As visual beings, we perceive color and light without even a thought as to all the information we glean from it. Try to talk a toddler into believing the tiny airplane they see overhead is actually bigger than a house and you can get a glimpse into how our brains use what we have learned about our world to interpret what we see. But an estimated 285 million visually impaired people are not using this same information to perceive the world around them, and for those who never had sight to begin with, their understanding of the world develops quite differently.

Straw Boat by Ann Cunningham, 2016; 24” x 30" x 3/4”; slate. Credit: Ann Cunningham

In July, sculptor Ann Cunningham teamed up with the National Federation of the Blind (NFB) at their annual convention to create an exhibit of artwork created for or by blind people. Rather than being shooed away for getting too close to the art, attendees touched every curve and contour of these pieces by design.

Detail of Sequence, an exploration of one rabbit's hop by Ann Cunningham, 2015; 13.5”x 48"x 3/4"; carved slate. Credit: Ann Cunningham

According to Cunningham, art perceived through touch conveys very different information than  viewing a piece does. For example, these sequential images often animate in people’s minds when experienced tactually.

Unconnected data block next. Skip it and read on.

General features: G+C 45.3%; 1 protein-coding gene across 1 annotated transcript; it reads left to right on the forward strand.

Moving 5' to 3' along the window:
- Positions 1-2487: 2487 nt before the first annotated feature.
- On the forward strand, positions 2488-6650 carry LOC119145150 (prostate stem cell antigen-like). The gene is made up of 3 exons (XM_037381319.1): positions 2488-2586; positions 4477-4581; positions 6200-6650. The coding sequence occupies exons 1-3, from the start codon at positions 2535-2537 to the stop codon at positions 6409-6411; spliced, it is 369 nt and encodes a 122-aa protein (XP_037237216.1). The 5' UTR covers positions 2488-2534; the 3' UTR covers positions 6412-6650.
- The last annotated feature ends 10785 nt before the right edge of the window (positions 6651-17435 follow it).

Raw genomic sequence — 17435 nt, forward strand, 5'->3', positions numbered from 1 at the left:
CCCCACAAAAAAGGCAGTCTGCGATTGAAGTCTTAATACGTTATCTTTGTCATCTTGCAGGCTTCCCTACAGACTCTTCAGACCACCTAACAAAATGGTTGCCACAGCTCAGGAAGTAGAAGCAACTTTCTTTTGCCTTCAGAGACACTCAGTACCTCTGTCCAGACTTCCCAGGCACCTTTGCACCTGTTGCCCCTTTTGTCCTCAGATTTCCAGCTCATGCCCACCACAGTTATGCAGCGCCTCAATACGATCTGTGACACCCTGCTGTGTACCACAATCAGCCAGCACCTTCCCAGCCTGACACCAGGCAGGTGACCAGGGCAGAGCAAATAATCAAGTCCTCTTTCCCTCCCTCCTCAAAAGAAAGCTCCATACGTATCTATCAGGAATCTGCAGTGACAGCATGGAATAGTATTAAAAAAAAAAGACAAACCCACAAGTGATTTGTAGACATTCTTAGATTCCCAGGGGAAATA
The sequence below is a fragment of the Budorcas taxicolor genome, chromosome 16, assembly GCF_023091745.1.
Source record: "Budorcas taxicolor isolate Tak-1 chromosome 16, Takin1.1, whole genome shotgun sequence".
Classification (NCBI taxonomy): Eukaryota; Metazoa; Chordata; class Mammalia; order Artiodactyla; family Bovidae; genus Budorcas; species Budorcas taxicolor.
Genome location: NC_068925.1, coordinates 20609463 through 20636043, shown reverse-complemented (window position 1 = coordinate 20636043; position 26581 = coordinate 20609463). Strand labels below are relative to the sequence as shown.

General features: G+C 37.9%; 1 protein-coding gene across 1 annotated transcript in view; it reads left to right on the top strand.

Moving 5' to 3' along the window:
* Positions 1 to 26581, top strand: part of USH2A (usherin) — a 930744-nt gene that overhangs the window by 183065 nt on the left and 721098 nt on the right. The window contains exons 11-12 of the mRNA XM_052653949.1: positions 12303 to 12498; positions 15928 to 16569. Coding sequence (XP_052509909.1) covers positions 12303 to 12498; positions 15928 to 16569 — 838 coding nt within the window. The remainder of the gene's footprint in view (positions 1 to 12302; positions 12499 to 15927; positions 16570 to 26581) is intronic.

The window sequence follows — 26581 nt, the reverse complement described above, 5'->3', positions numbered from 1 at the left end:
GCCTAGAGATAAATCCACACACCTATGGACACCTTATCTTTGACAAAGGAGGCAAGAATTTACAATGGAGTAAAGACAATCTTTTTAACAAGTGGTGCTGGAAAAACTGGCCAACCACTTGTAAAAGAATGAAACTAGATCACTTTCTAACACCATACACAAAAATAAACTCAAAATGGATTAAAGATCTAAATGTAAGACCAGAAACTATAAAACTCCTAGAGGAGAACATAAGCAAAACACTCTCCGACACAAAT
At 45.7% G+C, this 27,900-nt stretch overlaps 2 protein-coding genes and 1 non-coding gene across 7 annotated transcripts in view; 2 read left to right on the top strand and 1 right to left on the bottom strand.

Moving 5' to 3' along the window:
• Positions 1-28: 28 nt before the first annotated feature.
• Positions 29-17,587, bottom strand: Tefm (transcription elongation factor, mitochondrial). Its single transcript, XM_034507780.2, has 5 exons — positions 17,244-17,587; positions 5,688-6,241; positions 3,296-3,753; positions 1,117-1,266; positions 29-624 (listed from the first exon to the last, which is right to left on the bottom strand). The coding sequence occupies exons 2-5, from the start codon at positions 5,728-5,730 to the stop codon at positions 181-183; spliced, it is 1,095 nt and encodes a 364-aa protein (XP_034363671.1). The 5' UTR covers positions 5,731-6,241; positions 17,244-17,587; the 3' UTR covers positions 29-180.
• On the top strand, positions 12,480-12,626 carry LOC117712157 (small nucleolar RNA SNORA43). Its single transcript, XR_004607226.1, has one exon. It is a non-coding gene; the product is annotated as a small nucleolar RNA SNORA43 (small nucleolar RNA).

Top: Sequence by Ann Cunningham, 2015; 13.5" x 48" x 3/4”; carved slate. Bottom: On the Divide by Ann Cunningham, 2015; 22" x 7' x 3/4"; carved black slate. Credit: Ann Cunningham

In addition to experiencing a sensation of animation, Cunningham notes that people often also perceive much more volume than is actually in a sculpture. These wolves, when explored with a hand on each side of one animal, consistently give the impression they are much broader than their 3/4” thickness.

Wolf Pack #1 by Ann Cunningham, 2015; each wolf measures 12” x 18" x 3/4”; slate. Credit: Ann Cunningham

Though Ann Cunningham has normal vision, most of the 10 exhibitors in the NFB’s tactile art show are blind. Yolanda Thompson is one such artist. Born blind, she has been exploring stone.

Angels of Life by Yolanda Thompson, 2016; alabaster. Credit: Yolanda Thompson

In a world that is assessed through shape and form rather than light and color, large art is rarely more impressive or effective than what fits in the palm of your hand. Thompson’s sculptures reflect this; though small in stature, they offer an open and inviting window into a perspective formed without sight.

Ancient One by Yolanda Thompson, 2016; alabaster with macaw and parrot feathers. Credit: Yolanda Thompson